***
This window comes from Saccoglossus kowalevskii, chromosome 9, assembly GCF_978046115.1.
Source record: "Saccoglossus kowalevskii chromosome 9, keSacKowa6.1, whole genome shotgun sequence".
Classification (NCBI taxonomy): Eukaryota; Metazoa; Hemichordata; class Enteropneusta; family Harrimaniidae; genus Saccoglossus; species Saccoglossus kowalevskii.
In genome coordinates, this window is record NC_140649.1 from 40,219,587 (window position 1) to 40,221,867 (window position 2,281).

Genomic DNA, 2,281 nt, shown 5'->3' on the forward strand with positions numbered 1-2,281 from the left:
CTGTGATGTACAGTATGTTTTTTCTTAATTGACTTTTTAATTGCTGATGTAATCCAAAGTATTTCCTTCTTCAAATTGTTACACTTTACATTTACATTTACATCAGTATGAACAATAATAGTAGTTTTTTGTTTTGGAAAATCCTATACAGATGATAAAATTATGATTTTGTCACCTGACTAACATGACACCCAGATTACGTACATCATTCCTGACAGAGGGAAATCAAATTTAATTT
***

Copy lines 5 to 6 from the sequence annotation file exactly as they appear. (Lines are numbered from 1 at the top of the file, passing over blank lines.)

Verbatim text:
Genomic DNA, 2,281 nt, shown 5'->3' on the forward strand with positions numbered 1-2,281 from the left:
CTGTGATGTACAGTATGTTTTTTCTTAATTGACTTTTTAATTGCTGATGTAATCCAAAGTATTTCCTTCTTCAAATTGTTACACTTTACATTTACATTTACATCAGTATGAACAATAATAGTAGTTTTTTGTTTTGGAAAATCCTATACAGATGATAAAATTATGATTTTGTCACCTGACTAACATGACACCCAGATTACGTACATCATTCCTGACAGAGGGAAATCAAATTTAATTT